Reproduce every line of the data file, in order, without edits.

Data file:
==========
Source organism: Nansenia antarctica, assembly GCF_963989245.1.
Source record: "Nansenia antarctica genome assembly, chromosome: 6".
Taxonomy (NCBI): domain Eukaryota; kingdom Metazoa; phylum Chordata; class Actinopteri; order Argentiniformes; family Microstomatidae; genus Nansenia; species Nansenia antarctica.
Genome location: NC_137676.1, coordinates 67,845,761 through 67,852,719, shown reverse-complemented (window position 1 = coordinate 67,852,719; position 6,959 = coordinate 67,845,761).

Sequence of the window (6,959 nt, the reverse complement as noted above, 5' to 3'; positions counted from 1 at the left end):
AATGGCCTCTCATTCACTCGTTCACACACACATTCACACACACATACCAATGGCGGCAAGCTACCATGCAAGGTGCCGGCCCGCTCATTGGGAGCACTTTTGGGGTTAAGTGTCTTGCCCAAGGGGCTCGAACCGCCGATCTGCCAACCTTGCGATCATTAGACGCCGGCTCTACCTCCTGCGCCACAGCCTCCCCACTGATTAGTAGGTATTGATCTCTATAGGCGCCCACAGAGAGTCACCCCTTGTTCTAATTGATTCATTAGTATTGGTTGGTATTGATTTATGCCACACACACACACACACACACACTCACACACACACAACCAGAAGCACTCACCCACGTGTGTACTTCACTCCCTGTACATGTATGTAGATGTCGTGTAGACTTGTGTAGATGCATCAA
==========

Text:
Source organism: Nansenia antarctica, assembly GCF_963989245.1.
Source record: "Nansenia antarctica genome assembly, chromosome: 6".
Taxonomy (NCBI): domain Eukaryota; kingdom Metazoa; phylum Chordata; class Actinopteri; order Argentiniformes; family Microstomatidae; genus Nansenia; species Nansenia antarctica.
Genome location: NC_137676.1, coordinates 67,845,761 through 67,852,719, shown reverse-complemented (window position 1 = coordinate 67,852,719; position 6,959 = coordinate 67,845,761).

Sequence of the window (6,959 nt, the reverse complement as noted above, 5' to 3'; positions counted from 1 at the left end):
AATGGCCTCTCATTCACTCGTTCACACACACATTCACACACACATACCAATGGCGGCAAGCTACCATGCAAGGTGCCGGCCCGCTCATTGGGAGCACTTTTGGGGTTAAGTGTCTTGCCCAAGGGGCTCGAACCGCCGATCTGCCAACCTTGCGATCATTAGACGCCGGCTCTACCTCCTGCGCCACAGCCTCCCCACTGATTAGTAGGTATTGATCTCTATAGGCGCCCACAGAGAGTCACCCCTTGTTCTAATTGATTCATTAGTATTGGTTGGTATTGATTTATGCCACACACACACACACACACACACTCACACACACACAACCAGAAGCACTCACCCACGTGTGTACTTCACTCCCTGTACATGTATGTAGATGTCGTGTAGACTTGTGTAGATGCATCAA